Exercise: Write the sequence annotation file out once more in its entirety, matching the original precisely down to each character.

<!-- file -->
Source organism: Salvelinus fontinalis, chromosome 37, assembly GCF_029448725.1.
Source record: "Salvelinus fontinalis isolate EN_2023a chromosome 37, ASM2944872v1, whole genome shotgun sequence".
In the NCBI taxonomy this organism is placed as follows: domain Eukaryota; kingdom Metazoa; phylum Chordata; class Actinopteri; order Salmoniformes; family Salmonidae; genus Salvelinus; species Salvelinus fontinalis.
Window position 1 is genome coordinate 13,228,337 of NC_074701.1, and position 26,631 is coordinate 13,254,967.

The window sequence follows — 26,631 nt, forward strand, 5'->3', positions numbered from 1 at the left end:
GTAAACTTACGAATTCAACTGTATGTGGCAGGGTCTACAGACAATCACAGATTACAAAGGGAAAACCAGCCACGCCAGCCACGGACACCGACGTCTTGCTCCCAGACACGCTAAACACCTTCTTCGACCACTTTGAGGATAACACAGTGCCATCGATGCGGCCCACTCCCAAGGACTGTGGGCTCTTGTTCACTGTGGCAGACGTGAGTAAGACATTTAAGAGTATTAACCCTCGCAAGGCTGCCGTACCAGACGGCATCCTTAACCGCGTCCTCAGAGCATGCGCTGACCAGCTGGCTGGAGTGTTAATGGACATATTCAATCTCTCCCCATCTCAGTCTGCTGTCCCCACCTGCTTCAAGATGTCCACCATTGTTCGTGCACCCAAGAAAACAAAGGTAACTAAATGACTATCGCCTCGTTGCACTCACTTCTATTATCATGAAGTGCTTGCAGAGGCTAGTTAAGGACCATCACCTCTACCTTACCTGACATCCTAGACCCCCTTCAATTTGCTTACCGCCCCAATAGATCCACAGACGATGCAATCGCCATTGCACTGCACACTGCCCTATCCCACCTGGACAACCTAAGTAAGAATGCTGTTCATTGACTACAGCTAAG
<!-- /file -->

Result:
Source organism: Salvelinus fontinalis, chromosome 37, assembly GCF_029448725.1.
Source record: "Salvelinus fontinalis isolate EN_2023a chromosome 37, ASM2944872v1, whole genome shotgun sequence".
In the NCBI taxonomy this organism is placed as follows: domain Eukaryota; kingdom Metazoa; phylum Chordata; class Actinopteri; order Salmoniformes; family Salmonidae; genus Salvelinus; species Salvelinus fontinalis.
Window position 1 is genome coordinate 13,228,337 of NC_074701.1, and position 26,631 is coordinate 13,254,967.

The window sequence follows — 26,631 nt, forward strand, 5'->3', positions numbered from 1 at the left end:
GTAAACTTACGAATTCAACTGTATGTGGCAGGGTCTACAGACAATCACAGATTACAAAGGGAAAACCAGCCACGCCAGCCACGGACACCGACGTCTTGCTCCCAGACACGCTAAACACCTTCTTCGACCACTTTGAGGATAACACAGTGCCATCGATGCGGCCCACTCCCAAGGACTGTGGGCTCTTGTTCACTGTGGCAGACGTGAGTAAGACATTTAAGAGTATTAACCCTCGCAAGGCTGCCGTACCAGACGGCATCCTTAACCGCGTCCTCAGAGCATGCGCTGACCAGCTGGCTGGAGTGTTAATGGACATATTCAATCTCTCCCCATCTCAGTCTGCTGTCCCCACCTGCTTCAAGATGTCCACCATTGTTCGTGCACCCAAGAAAACAAAGGTAACTAAATGACTATCGCCTCGTTGCACTCACTTCTATTATCATGAAGTGCTTGCAGAGGCTAGTTAAGGACCATCACCTCTACCTTACCTGACATCCTAGACCCCCTTCAATTTGCTTACCGCCCCAATAGATCCACAGACGATGCAATCGCCATTGCACTGCACACTGCCCTATCCCACCTGGACAACCTAAGTAAGAATGCTGTTCATTGACTACAGCTAAG